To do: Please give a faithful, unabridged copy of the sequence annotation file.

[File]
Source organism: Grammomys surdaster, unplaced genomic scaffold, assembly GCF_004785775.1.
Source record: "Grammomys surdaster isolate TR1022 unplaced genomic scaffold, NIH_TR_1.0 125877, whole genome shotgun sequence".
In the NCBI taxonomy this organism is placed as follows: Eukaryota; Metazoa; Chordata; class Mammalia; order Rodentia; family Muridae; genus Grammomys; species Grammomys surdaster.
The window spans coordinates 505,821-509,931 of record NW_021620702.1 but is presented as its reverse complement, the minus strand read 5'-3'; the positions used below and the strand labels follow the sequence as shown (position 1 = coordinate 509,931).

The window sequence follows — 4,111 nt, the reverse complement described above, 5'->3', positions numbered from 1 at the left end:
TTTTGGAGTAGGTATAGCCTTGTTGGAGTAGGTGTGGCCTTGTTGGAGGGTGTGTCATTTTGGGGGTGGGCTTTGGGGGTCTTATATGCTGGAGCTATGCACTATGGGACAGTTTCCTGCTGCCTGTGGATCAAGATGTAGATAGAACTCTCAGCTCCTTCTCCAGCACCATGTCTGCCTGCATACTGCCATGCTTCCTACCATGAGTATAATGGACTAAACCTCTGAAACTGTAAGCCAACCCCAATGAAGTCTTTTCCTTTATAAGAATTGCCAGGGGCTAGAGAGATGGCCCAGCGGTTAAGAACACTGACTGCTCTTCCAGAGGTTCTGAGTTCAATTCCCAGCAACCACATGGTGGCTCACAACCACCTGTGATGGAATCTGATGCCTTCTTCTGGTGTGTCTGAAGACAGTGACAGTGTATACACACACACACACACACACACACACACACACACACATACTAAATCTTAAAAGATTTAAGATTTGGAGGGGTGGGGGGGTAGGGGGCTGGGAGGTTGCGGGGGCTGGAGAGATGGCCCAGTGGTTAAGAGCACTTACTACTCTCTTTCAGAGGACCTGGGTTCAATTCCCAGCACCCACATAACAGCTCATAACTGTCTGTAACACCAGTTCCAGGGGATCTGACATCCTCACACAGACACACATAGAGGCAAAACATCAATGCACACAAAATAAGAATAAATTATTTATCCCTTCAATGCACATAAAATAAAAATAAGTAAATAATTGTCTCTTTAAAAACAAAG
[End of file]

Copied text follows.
Source organism: Grammomys surdaster, unplaced genomic scaffold, assembly GCF_004785775.1.
Source record: "Grammomys surdaster isolate TR1022 unplaced genomic scaffold, NIH_TR_1.0 125877, whole genome shotgun sequence".
In the NCBI taxonomy this organism is placed as follows: Eukaryota; Metazoa; Chordata; class Mammalia; order Rodentia; family Muridae; genus Grammomys; species Grammomys surdaster.
The window spans coordinates 505,821-509,931 of record NW_021620702.1 but is presented as its reverse complement, the minus strand read 5'-3'; the positions used below and the strand labels follow the sequence as shown (position 1 = coordinate 509,931).

The window sequence follows — 4,111 nt, the reverse complement described above, 5'->3', positions numbered from 1 at the left end:
TTTTGGAGTAGGTATAGCCTTGTTGGAGTAGGTGTGGCCTTGTTGGAGGGTGTGTCATTTTGGGGGTGGGCTTTGGGGGTCTTATATGCTGGAGCTATGCACTATGGGACAGTTTCCTGCTGCCTGTGGATCAAGATGTAGATAGAACTCTCAGCTCCTTCTCCAGCACCATGTCTGCCTGCATACTGCCATGCTTCCTACCATGAGTATAATGGACTAAACCTCTGAAACTGTAAGCCAACCCCAATGAAGTCTTTTCCTTTATAAGAATTGCCAGGGGCTAGAGAGATGGCCCAGCGGTTAAGAACACTGACTGCTCTTCCAGAGGTTCTGAGTTCAATTCCCAGCAACCACATGGTGGCTCACAACCACCTGTGATGGAATCTGATGCCTTCTTCTGGTGTGTCTGAAGACAGTGACAGTGTATACACACACACACACACACACACACACACACACACACATACTAAATCTTAAAAGATTTAAGATTTGGAGGGGTGGGGGGGTAGGGGGCTGGGAGGTTGCGGGGGCTGGAGAGATGGCCCAGTGGTTAAGAGCACTTACTACTCTCTTTCAGAGGACCTGGGTTCAATTCCCAGCACCCACATAACAGCTCATAACTGTCTGTAACACCAGTTCCAGGGGATCTGACATCCTCACACAGACACACATAGAGGCAAAACATCAATGCACACAAAATAAGAATAAATTATTTATCCCTTCAATGCACATAAAATAAAAATAAGTAAATAATTGTCTCTTTAAAAACAAAG